The cuticle on the surface of leaves create a smart barrier by having selective permeability to both hydrophobic and hydrophillic molecules.

One might assume the wax coating on the upper surface of plant leaves serves as a simple barrier to keep leaves from losing water during dry conditions and from becoming waterlogged during wet conditions. But nature rarely makes single-function materials and these cuticular coatings are no exception.

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How a leaf cuticle selectively allows chemical entities to pass. a: water, hydrated calcium and other ions b: carbohydrates and other hydrophillic compounds, and c: hydrophobic compounds.

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While the main function of the cuticular coating is to protect leaves from gaining or losing too much water, it is also a smart membrane, allowing two-way transport of select molecules. While made up predominantly of water-proof waxes, the coating contains about one-fifth hydrophilic compounds such as . Microfibrils of cellulose or other carbohydrates are thought to form tortuous, branched pathways through the cuticular coating that allow limited transport of water and small water-soluble constituents, such as mineral salts, to and from leaf tissues when a droplet of water sits on the leaf surface. Molecular-scale imperfections or cracks form across the cuticular coating that can fill with water allowing water and water-soluble compounds to pass based on size, shape, electrical charge, and other physical/chemical attributes. Diffusion of fat-soluble compounds across the membrane occurs through molecular-size holes that form temporarily by the movement of cuticular wax and cutin molecules.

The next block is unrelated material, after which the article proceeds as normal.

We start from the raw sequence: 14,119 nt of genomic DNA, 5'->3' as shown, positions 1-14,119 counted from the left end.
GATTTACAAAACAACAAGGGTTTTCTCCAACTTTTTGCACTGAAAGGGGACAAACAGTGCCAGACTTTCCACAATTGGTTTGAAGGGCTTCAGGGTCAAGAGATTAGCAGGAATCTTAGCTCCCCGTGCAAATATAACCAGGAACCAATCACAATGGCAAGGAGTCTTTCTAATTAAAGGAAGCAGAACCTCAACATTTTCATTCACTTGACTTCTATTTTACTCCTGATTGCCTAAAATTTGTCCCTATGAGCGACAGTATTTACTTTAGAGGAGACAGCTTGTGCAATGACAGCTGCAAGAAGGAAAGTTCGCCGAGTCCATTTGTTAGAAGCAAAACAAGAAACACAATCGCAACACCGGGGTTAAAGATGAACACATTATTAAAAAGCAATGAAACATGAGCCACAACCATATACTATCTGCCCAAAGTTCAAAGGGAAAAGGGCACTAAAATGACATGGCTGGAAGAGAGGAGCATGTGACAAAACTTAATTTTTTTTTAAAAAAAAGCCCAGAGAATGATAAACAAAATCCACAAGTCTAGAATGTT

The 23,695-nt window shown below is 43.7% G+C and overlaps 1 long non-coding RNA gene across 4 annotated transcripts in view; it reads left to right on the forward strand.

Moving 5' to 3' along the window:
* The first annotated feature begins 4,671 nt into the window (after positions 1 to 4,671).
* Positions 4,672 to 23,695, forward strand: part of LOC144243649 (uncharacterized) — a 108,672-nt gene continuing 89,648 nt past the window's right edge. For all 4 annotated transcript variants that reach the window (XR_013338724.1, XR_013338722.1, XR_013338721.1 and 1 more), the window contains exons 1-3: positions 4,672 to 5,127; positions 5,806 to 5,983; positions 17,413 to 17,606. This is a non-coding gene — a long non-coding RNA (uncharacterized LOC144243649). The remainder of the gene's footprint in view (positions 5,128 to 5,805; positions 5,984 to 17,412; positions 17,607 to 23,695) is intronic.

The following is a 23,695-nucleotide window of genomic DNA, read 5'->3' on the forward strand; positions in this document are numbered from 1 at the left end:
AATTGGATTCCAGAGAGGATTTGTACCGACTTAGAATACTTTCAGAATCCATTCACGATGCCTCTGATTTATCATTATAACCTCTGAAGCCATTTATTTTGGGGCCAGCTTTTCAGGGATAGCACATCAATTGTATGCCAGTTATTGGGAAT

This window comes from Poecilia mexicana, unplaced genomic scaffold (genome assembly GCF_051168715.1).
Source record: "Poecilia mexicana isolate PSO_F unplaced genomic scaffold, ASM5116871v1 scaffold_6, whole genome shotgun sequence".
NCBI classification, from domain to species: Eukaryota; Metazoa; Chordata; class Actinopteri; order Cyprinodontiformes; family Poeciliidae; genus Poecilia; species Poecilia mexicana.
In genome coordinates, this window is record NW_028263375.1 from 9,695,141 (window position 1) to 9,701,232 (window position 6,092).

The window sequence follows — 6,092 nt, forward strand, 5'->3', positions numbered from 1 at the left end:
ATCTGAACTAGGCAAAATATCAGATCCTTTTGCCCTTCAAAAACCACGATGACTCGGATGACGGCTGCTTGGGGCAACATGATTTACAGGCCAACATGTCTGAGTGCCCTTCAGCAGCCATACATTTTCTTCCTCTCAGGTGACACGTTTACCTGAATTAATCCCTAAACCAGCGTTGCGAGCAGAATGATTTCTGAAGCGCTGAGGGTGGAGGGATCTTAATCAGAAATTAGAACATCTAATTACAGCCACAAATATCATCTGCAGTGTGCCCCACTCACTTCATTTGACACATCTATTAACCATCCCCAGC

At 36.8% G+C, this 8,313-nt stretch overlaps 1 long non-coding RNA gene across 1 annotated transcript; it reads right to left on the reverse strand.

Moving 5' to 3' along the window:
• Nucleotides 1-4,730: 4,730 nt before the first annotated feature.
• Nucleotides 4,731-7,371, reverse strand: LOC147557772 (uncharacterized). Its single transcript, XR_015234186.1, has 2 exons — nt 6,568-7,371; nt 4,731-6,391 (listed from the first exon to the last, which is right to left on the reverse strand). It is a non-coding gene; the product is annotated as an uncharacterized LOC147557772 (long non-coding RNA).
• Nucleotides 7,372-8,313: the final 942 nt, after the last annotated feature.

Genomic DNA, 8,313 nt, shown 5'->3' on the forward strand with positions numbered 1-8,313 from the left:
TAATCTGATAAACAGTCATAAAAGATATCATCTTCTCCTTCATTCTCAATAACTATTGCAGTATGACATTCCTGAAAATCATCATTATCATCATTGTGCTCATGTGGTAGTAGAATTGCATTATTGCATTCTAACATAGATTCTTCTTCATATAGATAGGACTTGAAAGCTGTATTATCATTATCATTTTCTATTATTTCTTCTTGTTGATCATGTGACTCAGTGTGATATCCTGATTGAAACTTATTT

Last Updated October 24, 2016